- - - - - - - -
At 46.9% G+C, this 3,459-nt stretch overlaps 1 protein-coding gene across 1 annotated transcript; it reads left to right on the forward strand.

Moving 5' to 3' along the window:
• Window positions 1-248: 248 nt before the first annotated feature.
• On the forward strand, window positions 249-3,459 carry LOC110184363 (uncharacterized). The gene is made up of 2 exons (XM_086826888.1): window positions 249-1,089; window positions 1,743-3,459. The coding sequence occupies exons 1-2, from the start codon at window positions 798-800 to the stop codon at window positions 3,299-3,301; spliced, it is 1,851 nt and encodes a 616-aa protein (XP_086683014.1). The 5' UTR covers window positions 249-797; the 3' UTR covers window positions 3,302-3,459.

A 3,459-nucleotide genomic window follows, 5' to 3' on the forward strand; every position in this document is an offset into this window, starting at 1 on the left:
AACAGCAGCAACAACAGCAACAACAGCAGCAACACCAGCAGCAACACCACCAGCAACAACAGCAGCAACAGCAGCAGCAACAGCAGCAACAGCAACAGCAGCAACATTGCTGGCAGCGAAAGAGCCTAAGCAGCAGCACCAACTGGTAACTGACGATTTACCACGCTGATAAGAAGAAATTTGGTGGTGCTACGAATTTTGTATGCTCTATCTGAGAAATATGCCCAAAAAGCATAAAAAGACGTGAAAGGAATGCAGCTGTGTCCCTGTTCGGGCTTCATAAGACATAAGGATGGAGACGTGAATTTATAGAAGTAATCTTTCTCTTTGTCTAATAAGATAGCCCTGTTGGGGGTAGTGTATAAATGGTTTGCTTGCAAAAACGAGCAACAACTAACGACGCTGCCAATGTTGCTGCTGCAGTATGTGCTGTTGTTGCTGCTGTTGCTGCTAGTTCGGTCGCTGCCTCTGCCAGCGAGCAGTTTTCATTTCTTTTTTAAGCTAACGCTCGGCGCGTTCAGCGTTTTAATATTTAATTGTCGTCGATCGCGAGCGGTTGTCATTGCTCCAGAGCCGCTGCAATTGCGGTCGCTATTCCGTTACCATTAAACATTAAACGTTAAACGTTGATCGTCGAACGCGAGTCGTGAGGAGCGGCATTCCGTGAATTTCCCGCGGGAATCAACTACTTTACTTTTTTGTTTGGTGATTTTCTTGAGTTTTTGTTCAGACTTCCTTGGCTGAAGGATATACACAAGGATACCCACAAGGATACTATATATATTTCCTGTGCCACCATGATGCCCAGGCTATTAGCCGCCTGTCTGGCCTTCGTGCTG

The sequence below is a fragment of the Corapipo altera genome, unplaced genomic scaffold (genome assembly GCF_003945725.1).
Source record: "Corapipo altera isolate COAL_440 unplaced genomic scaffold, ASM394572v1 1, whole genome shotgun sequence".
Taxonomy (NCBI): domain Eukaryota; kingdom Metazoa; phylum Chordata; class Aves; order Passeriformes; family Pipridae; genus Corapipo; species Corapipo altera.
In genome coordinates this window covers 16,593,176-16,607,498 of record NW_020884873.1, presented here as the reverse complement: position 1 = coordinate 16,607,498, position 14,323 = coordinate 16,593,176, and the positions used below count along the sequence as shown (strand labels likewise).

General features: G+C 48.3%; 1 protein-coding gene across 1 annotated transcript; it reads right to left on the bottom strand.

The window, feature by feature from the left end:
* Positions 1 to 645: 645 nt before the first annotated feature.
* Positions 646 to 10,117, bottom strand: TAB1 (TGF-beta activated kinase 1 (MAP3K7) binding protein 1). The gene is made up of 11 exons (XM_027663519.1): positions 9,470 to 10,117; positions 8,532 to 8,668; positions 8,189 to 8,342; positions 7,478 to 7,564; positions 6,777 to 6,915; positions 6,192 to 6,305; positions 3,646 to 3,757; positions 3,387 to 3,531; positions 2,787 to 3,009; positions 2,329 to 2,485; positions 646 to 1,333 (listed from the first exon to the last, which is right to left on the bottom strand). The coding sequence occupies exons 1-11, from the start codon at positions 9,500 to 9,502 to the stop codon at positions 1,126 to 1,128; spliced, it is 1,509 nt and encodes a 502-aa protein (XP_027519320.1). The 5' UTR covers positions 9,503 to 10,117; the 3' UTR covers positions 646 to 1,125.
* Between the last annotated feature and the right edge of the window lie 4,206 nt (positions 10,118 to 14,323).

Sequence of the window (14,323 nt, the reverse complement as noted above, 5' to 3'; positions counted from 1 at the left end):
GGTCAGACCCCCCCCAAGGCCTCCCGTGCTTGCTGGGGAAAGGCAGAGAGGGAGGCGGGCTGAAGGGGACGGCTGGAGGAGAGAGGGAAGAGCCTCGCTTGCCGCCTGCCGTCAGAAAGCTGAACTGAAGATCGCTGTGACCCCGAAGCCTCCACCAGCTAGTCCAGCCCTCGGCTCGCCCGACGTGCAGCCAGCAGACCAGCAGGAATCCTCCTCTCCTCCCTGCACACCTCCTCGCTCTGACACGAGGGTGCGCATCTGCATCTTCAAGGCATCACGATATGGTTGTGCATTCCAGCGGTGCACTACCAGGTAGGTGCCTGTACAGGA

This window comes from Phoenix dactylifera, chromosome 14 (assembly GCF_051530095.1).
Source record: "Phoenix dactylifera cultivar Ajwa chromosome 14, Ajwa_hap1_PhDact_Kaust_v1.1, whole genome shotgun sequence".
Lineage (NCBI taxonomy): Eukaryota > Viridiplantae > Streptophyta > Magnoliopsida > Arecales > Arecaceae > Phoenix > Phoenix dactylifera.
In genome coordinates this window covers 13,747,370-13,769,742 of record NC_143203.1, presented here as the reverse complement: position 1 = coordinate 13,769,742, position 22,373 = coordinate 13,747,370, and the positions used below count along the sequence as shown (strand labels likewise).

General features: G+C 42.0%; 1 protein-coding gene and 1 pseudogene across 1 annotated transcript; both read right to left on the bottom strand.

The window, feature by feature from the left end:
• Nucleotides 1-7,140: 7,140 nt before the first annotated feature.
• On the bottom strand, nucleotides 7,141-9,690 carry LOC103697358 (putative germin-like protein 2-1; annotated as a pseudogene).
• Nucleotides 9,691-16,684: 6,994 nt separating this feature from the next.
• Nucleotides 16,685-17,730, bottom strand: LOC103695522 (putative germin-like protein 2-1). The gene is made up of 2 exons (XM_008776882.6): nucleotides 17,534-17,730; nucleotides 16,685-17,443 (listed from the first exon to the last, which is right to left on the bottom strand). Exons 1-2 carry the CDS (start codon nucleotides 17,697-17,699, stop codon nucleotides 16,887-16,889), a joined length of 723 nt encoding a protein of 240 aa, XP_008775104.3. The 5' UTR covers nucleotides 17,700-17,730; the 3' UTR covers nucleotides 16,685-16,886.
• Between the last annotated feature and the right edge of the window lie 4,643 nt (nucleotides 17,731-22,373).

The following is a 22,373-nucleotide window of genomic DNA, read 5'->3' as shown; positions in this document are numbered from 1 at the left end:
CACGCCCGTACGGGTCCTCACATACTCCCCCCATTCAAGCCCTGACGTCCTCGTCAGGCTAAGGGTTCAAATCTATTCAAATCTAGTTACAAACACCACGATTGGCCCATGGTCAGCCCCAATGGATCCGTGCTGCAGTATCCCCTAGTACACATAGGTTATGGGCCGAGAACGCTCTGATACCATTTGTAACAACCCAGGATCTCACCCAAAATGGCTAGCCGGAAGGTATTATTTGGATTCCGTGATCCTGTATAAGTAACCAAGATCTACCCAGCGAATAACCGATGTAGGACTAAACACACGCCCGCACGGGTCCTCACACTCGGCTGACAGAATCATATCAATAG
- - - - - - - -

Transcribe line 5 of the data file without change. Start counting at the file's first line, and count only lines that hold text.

A 3,459-nucleotide genomic window follows, 5' to 3' on the forward strand; every position in this document is an offset into this window, starting at 1 on the left: